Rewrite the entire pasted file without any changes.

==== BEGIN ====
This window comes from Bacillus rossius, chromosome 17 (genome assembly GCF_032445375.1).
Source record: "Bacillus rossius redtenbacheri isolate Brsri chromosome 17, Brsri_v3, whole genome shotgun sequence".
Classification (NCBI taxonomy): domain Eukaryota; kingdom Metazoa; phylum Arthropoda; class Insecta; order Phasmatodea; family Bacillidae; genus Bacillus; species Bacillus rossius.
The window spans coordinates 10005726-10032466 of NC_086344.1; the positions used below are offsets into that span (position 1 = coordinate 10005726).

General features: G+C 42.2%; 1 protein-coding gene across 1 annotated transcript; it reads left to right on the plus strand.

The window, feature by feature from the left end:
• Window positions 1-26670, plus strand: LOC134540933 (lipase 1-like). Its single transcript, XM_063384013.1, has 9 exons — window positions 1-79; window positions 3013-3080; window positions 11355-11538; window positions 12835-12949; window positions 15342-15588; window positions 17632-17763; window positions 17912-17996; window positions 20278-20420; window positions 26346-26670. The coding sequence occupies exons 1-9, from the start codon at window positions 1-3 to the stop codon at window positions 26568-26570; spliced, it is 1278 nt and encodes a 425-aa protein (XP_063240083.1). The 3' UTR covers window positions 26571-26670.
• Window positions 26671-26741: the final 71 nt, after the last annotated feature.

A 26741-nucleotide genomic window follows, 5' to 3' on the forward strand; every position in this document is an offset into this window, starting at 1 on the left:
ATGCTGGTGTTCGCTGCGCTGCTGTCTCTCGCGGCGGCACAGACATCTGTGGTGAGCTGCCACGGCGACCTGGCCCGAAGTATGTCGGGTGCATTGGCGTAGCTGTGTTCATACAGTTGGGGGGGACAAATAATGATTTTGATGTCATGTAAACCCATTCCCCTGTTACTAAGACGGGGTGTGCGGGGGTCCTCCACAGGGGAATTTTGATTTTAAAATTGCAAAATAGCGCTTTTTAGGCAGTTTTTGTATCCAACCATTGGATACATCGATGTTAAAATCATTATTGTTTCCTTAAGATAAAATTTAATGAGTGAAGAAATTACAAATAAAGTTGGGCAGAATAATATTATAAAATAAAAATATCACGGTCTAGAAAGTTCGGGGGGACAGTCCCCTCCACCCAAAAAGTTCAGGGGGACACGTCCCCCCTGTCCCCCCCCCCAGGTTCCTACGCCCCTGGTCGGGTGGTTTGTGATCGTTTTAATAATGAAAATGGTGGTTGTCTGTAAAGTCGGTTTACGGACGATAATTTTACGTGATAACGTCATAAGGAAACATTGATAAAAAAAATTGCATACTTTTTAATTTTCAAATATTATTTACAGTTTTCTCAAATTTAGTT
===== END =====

This window comes from Bacillus rossius, chromosome 17 (genome assembly GCF_032445375.1).
Source record: "Bacillus rossius redtenbacheri isolate Brsri chromosome 17, Brsri_v3, whole genome shotgun sequence".
Classification (NCBI taxonomy): domain Eukaryota; kingdom Metazoa; phylum Arthropoda; class Insecta; order Phasmatodea; family Bacillidae; genus Bacillus; species Bacillus rossius.
The window spans coordinates 10005726-10032466 of NC_086344.1; the positions used below are offsets into that span (position 1 = coordinate 10005726).

General features: G+C 42.2%; 1 protein-coding gene across 1 annotated transcript; it reads left to right on the plus strand.

The window, feature by feature from the left end:
• Window positions 1-26670, plus strand: LOC134540933 (lipase 1-like). Its single transcript, XM_063384013.1, has 9 exons — window positions 1-79; window positions 3013-3080; window positions 11355-11538; window positions 12835-12949; window positions 15342-15588; window positions 17632-17763; window positions 17912-17996; window positions 20278-20420; window positions 26346-26670. The coding sequence occupies exons 1-9, from the start codon at window positions 1-3 to the stop codon at window positions 26568-26570; spliced, it is 1278 nt and encodes a 425-aa protein (XP_063240083.1). The 3' UTR covers window positions 26571-26670.
• Window positions 26671-26741: the final 71 nt, after the last annotated feature.

A 26741-nucleotide genomic window follows, 5' to 3' on the forward strand; every position in this document is an offset into this window, starting at 1 on the left:
ATGCTGGTGTTCGCTGCGCTGCTGTCTCTCGCGGCGGCACAGACATCTGTGGTGAGCTGCCACGGCGACCTGGCCCGAAGTATGTCGGGTGCATTGGCGTAGCTGTGTTCATACAGTTGGGGGGGACAAATAATGATTTTGATGTCATGTAAACCCATTCCCCTGTTACTAAGACGGGGTGTGCGGGGGTCCTCCACAGGGGAATTTTGATTTTAAAATTGCAAAATAGCGCTTTTTAGGCAGTTTTTGTATCCAACCATTGGATACATCGATGTTAAAATCATTATTGTTTCCTTAAGATAAAATTTAATGAGTGAAGAAATTACAAATAAAGTTGGGCAGAATAATATTATAAAATAAAAATATCACGGTCTAGAAAGTTCGGGGGGACAGTCCCCTCCACCCAAAAAGTTCAGGGGGACACGTCCCCCCTGTCCCCCCCCCCAGGTTCCTACGCCCCTGGTCGGGTGGTTTGTGATCGTTTTAATAATGAAAATGGTGGTTGTCTGTAAAGTCGGTTTACGGACGATAATTTTACGTGATAACGTCATAAGGAAACATTGATAAAAAAAATTGCATACTTTTTAATTTTCAAATATTATTTACAGTTTTCTCAAATTTAGTT